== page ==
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Flashcards in Evolution part 3 Deck (12):
1

What is a species?

“Species are groups of actually or potentially interbreeding natural populations that are reproductively isolated from other such groups.”

2

How many species of living things exist?

Known to science – 1.8 million
Estimates – 5 million to 30 million
Based on the fossil record, it is estimated that 99% of all Earth’s biodiversity no longer exists (has gone extinct)

3

How are new species formed?

Geographic separation is one “popular” way
At first, two populations are genetically and phenotypically similar
Over time, the two populations evolve independently, so the more time they are separated, the more likely changes to prevent interbreeding will have occurred.

4

Define natural selection of individuals, populations and species

individuals are acted upon by selection regarding reproduction, but they do not evolve
populations evolve by selection because changes in trait frequency occurs over time when selection acts on individuals in the population
sometimes populations are separated causing different selection pressures to produce separate species

5

What is an example of Extrinsic isolating mechanism?

Geographic isolation -
Individuals of two populations cannot
interbreed if they live in different places
(the first step in allopatric speciation).

6

What are examples of Intrinsic isolating mechanisms

Ecological isolation
Even if they live in the same place, they
can’t mate if they don’t come in contact
with one another.
Temporal isolation
Even if they come in contact, they can’t
mate if they breed at different times.
Behavioral isolation
Even if they breed at the same time, they
will not mate if they are not attracted to
one another.
Mechanical isolation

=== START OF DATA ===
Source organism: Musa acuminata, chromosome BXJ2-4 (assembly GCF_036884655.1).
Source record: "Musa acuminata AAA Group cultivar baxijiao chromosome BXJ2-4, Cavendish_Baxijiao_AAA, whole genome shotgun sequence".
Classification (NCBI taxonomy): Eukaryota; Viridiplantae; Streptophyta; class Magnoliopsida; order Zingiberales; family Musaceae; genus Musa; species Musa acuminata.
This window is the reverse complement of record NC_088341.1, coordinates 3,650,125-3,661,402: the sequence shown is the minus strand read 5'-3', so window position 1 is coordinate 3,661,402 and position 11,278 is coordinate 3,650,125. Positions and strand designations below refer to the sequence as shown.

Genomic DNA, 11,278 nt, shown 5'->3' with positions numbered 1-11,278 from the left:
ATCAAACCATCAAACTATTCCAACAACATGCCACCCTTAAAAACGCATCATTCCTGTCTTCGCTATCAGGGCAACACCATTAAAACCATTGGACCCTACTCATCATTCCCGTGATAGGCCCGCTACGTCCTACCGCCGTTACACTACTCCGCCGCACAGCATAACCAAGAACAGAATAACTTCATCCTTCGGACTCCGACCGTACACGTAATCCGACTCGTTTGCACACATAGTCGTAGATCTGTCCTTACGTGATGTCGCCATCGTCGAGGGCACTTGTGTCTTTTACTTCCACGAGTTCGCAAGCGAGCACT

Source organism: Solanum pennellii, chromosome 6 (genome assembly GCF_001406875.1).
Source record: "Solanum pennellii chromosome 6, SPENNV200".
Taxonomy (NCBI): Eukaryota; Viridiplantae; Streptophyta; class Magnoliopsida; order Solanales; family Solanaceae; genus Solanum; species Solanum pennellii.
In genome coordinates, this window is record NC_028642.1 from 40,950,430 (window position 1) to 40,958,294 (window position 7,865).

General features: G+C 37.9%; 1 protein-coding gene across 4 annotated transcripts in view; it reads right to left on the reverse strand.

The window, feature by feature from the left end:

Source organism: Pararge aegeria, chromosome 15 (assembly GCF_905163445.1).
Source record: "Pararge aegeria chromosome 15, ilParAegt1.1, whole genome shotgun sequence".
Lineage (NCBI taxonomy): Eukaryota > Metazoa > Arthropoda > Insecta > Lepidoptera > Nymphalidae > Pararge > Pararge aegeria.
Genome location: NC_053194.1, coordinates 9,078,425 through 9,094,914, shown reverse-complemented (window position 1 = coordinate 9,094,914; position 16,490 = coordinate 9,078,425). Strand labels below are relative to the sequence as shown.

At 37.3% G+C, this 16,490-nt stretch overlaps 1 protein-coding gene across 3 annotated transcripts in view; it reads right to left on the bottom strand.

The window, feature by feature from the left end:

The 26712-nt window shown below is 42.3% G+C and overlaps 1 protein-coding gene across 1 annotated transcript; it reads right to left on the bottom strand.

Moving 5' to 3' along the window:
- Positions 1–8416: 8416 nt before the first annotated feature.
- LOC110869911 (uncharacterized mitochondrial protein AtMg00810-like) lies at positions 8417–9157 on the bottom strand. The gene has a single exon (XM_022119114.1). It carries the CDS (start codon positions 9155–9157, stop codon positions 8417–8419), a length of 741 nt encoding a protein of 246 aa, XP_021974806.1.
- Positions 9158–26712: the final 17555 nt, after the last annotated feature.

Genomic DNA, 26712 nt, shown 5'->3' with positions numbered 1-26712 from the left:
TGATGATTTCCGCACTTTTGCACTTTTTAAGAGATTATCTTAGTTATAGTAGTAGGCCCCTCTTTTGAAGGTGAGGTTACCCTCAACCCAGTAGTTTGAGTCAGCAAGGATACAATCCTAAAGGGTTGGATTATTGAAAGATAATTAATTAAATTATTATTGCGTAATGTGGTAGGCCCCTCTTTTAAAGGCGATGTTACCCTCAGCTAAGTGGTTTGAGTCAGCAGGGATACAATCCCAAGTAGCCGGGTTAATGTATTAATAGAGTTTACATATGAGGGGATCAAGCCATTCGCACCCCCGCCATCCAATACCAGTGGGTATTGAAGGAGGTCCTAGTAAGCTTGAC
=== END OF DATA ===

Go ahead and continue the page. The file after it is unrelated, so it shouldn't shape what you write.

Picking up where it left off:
Even if they attract one another, they
cannot mate if they are not physically
compatible.
Gametic isolation
Even if they are physically compatible, an
embryo will not form if the egg and sperm
do not fuse properly.
Hybrid invariability or infertility
Even if fertilization occurs successfully,
the offspring may not survive, or if it
survives, may not reproduce (e.g., mule).

7

Argument against evolution – missing links

The lack of fossil intermediates has been used as argument against the theory of evolution
There will always be missing links for some groups
However, as new fossils are discovered, the number of examples of fossil intermediates is diminishing

8

Homo neanderthalensis

Neanderthal-like traits appeared in Europe from 600 – 350 thousand years ago
Youngest Neanderthal are about 24 – 32 thousand years ago

9

What country had the most allele variation?

Sub-Saharan Africa

10

Modern Challenges to the Theory of Evolution (Intelligent Design or ID)

Certain features of living things (and the universe) are best explained by an intelligent cause (God) rather than a process such as natural selection
ID proposes that there are certain biochemical processes and structures that, being "irreducibly complex," cannot have arisen through unguided natural processes
Most scientists argue that the unexplained is not necessarily unexplainable, and that "we don't know yet" is a more appropriate response than invoking a cause outside of science

11

Understand How the Vertebrate Eye Works

Figure A: light entering the vertebrate retina (arrow) must pass through successive layers of blood vessels and nerves to reach the light-sensing cells on the far right. Signals from these cells then travel back (left) to the nerve cells nearer the surface of the retina, which travel along to the optic disk where they plunge into the retina, causing the blind spot (see eyeball above).

12

Is the vertebrate eye or the cephalopod eye a “better” design?

Both have a retina, lens, cornea and optic nerves, among many other structures.
In cephalopods, the light sensitive cells are in front of nervous tissue and blood vessels (opposite in vertebrates
In cephalopods, there is no blind spot
In cephalopods, the lens is moved backwards and forwards, whereas in vertebrate eyes the lens is stretched or relaxed to make it thicker or thinner
From an functional standpoint, cephalopod eyes are superior
Evolution does not operate as an engineer, it is more like a tinkerer